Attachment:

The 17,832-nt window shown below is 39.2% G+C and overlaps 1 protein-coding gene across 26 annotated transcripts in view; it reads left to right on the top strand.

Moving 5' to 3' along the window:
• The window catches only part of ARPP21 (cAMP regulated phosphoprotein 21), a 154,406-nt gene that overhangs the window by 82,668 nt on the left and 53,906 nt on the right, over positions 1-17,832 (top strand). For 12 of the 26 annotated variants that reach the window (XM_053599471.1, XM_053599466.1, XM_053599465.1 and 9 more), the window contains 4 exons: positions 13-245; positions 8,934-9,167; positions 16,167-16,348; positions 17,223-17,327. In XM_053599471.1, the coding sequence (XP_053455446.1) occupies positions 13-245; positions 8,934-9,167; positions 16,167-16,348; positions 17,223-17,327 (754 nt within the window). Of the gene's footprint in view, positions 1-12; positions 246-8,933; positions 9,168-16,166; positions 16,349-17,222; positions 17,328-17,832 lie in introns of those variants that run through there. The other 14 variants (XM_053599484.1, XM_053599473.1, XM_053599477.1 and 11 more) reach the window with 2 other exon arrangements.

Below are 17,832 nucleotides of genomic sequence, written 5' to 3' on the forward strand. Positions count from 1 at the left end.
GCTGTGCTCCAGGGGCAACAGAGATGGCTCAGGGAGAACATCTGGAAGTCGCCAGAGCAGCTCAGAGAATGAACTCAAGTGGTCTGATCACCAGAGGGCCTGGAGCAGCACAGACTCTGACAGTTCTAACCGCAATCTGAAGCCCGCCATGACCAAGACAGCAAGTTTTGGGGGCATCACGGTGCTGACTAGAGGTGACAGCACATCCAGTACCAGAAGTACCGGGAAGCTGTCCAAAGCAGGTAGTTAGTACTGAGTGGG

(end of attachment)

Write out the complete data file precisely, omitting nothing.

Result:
The 17,832-nt window shown below is 39.2% G+C and overlaps 1 protein-coding gene across 26 annotated transcripts in view; it reads left to right on the top strand.

Moving 5' to 3' along the window:
• The window catches only part of ARPP21 (cAMP regulated phosphoprotein 21), a 154,406-nt gene that overhangs the window by 82,668 nt on the left and 53,906 nt on the right, over positions 1-17,832 (top strand). For 12 of the 26 annotated variants that reach the window (XM_053599471.1, XM_053599466.1, XM_053599465.1 and 9 more), the window contains 4 exons: positions 13-245; positions 8,934-9,167; positions 16,167-16,348; positions 17,223-17,327. In XM_053599471.1, the coding sequence (XP_053455446.1) occupies positions 13-245; positions 8,934-9,167; positions 16,167-16,348; positions 17,223-17,327 (754 nt within the window). Of the gene's footprint in view, positions 1-12; positions 246-8,933; positions 9,168-16,166; positions 16,349-17,222; positions 17,328-17,832 lie in introns of those variants that run through there. The other 14 variants (XM_053599484.1, XM_053599473.1, XM_053599477.1 and 11 more) reach the window with 2 other exon arrangements.

Below are 17,832 nucleotides of genomic sequence, written 5' to 3' on the forward strand. Positions count from 1 at the left end.
GCTGTGCTCCAGGGGCAACAGAGATGGCTCAGGGAGAACATCTGGAAGTCGCCAGAGCAGCTCAGAGAATGAACTCAAGTGGTCTGATCACCAGAGGGCCTGGAGCAGCACAGACTCTGACAGTTCTAACCGCAATCTGAAGCCCGCCATGACCAAGACAGCAAGTTTTGGGGGCATCACGGTGCTGACTAGAGGTGACAGCACATCCAGTACCAGAAGTACCGGGAAGCTGTCCAAAGCAGGTAGTTAGTACTGAGTGGG